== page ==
Cord Blood Lymphatic Endothelial Progenitor Cells Exposed to Preeclampsia in Utero Prime Individuals to Form an Abnormal Lymphatic System After Birth
Samantha Pozo Navarro
Background: Preeclampsia is a complex, new-onset hypertensive disorder that affects 3-8% of all pregnancies worldwide.1 In this case, hypertension is defined when the mother’s systolic blood pressure is greater than or equal to 140 mmHg and/or her diastolic blood pressure is greater than or equal to 90 mmHg after approximately 20 weeks of gestation.2 This disorder causes 20-30% of all preterm births.2 Preeclampsia does not have a single specific cause but rather is the result of multiple pathologic processes that cause a pro-inflammatory environment at the maternal-fetal interface.3 The in-utero environment can have long term consequences for the offspring. For example, fetuses exposed to preeclampsia have an 8% increased risk of mortality from ischemic heart disease and a 12% increased risk of strokes in their adult life.”2 Currently, the only definitive treatment is delivery of the baby.
Objective: In this narrative review, we aimed to investigate lymphangiogenic activities in lymphatic endothelial progenitor cells (LEPCs) of offspring who have been exposed to preeclampsia in an effort to provide insight into a potential mechanism by which the in-utero fetal exposure results in reprogramming of fetal physiology and contributes to cardiovascular disease susceptibility in adulthood.
Search Methods: An online search in the PubMed database was conducted for articles from 2018 to 2022 using the following keywords “lymphatic endothelial cells in preeclampsia,” “cardiovascular disease in preeclampsia,” and “lymphangiogenesis in cardiovascular disease”.
Results: Studies indicate that during embryo implantation, various alterations of the decidua occur to create a proinflammatory environment. One such alteration was reported in a study where tubular lymphatic vessel density was significantly reduced in the decidua of women with preeclampsia.4 A correlation was made between lymphatic vessel density and the level of Tregs whereby a decrease in lymphatic vessel density correlated with a decrease in FOXP3+ expressing Tregs.4 Additionally, it has also been reported that type 1 macrophage markers predominate in the decidua of women with preeclampsia which further contributes to the inflammatory processes in this disorder.5 The fetal physiologic response to such conditions was analyzed by studying a lymphatic endothelial progenitor cell (LEPC) line taken from human cord blood cells identified as VEGFR3+ /Pod+ /CD11b+ Cells.6 The LEPCs from normal pregnancies differentiated into lymphatic endothelial cells (LECs) after 9 days in culture; however, those cells taken from preeclamptic pregnancies differentiated after 14 days in culture.6 The LEPCs from preeclamptic pregnancies also showed a significantly reduced density of lymphatic vessel specific markers.6 Another independent study highlighted the contributions of abnormal lymphangiogenesis to the pathogenesis of cardiovascular disease in zebrafish.7 VEGFC and VEGFD contribute to the development of lymphatic vessels in the heart; therefore, VEGFC and VEGFD mutants that lacked functional lymphatic vessels showed cardiac hypertrophy without previous injury and a significantly reduced ability of the heart to resolve inflammation.7 These findings may point to a similar mechanism in humans.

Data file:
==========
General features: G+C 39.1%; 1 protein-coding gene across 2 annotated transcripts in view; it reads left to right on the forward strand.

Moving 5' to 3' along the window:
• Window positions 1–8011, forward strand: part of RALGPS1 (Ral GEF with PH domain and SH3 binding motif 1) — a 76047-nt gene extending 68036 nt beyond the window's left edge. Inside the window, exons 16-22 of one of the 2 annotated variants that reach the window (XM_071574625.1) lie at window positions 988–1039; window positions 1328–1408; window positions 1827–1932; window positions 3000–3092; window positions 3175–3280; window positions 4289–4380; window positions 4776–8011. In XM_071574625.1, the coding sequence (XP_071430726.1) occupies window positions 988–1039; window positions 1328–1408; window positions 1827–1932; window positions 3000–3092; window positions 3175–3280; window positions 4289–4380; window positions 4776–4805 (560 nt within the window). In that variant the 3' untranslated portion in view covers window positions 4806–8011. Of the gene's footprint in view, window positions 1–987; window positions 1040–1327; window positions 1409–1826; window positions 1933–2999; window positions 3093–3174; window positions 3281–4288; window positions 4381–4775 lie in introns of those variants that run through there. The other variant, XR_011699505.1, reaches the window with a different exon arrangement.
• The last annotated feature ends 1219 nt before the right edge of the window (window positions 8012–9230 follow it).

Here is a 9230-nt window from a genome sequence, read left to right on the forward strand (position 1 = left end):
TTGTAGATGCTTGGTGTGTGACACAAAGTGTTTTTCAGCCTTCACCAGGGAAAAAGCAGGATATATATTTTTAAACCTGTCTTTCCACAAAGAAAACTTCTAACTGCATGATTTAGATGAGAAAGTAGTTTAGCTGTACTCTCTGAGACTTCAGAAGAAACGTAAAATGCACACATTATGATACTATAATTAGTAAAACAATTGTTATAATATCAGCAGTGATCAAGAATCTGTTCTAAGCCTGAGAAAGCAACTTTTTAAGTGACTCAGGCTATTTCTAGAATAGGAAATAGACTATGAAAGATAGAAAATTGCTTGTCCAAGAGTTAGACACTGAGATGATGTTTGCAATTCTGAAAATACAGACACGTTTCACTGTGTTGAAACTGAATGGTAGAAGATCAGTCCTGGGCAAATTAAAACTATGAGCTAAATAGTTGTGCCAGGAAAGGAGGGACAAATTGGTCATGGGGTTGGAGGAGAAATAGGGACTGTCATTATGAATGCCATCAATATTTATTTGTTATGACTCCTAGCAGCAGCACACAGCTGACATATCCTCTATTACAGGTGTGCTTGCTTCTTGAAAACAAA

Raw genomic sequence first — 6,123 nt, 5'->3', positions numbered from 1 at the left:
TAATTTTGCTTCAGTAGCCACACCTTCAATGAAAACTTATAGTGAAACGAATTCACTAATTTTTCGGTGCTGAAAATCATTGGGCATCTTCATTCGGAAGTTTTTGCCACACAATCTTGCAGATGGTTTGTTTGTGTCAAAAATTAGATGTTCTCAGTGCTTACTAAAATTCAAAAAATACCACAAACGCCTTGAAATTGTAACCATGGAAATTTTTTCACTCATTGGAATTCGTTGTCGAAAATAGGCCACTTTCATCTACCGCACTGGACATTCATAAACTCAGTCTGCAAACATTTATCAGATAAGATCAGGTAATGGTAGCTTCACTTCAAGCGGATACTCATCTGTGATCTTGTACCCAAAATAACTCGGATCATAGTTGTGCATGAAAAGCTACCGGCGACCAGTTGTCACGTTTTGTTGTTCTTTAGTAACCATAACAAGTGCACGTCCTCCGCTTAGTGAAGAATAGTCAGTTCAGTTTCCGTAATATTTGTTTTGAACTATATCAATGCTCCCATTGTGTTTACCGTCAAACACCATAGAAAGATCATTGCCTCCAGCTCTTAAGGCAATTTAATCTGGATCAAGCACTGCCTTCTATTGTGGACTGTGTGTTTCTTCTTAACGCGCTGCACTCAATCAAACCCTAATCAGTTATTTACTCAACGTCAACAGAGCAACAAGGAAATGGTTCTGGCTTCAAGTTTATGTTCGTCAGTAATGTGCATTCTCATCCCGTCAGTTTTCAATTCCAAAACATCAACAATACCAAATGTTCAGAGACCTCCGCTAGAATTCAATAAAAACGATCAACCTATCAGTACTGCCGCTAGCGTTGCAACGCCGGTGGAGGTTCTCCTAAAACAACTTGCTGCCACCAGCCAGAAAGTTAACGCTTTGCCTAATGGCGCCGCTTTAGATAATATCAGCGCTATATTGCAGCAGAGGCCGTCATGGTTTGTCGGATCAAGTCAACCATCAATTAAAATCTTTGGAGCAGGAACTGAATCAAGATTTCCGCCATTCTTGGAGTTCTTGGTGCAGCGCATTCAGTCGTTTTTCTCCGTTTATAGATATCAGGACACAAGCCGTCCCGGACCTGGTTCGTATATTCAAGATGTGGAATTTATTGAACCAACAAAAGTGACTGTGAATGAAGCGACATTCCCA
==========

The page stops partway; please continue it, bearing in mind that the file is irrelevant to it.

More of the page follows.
Conclusions: The reprogramming of the fetal lymphatic framework due to in-utero exposure to preeclampsia sets the stage for future investigations of molecular mechanisms of LEPC differentiation and lymphangiogenesis. Future treatments of cardiovascular diseases in adults who were exposed to preeclampsia in-utero can potentially include lymphatic interventions even before patients present with cardiac complications.
- Ives CW, Sinkey R, Rajapreyar I, Tita ATN, Oparil S. Preeclampsia-Pathophysiology and Clinical Presentations: JACC State-of-the-Art Review. J Am Coll Cardiol. 2020;76(14):1690-1702. doi:10.1016/j.jacc.2020.08.014
- Fox R, Kitt J, Leeson P, Aye CYL, Lewandowski AJ. Preeclampsia: Risk Factors, Diagnosis, Management, and the Cardiovascular Impact on the Offspring. J Clin Med. 2019;8(10):1625. Published 2019 Oct 4. doi:10.3390/jcm8101625
- Jung E, Romero R, Yeo L, et al. The etiology of preeclampsia. Am J Obstet Gynecol. 2022;226(2S):S844-S866. doi:10.1016/j.ajog.2021.11.1356
- Jung YJ, Park Y, Kim HS, et al. Abnormal lymphatic vessel development is associated with decreased decidual regulatory T cells in severe preeclampsia. Am J Reprod Immunol. 2018;80(1):e12970. doi:10.1111/aji.12970
- Wheeler KC, Jena MK, Pradhan BS, et al. VEGF may contribute to macrophage recruitment and M2 polarization in the decidua. PLoS One. 2018;13(1):e0191040. Published 2018 Jan 11. doi:10.1371/journal.pone.0191040
- Kwon H, Kwon JY, Song J, Maeng YS. Decreased Lymphangiogenic Activities and Genes Expression of Cord Blood Lymphatic Endothelial Progenitor Cells (VEGFR3+/Pod+/CD11b+Cells) in Patient with Preeclampsia. Int J Mol Sci. 2021;22(8):4237. Published 2021 Apr 19. doi:10.3390/ijms22084237
- Vivien CJ, Pichol-Thievend C, Sim CB, et al. Vegfc/d-dependent regulation of the lymphatic vasculature during cardiac regeneration is influenced by injury context. NPJ Regen Med. 2019;4:18. Published 2019 Aug 22. doi:10.1038/s41536-019-0079-2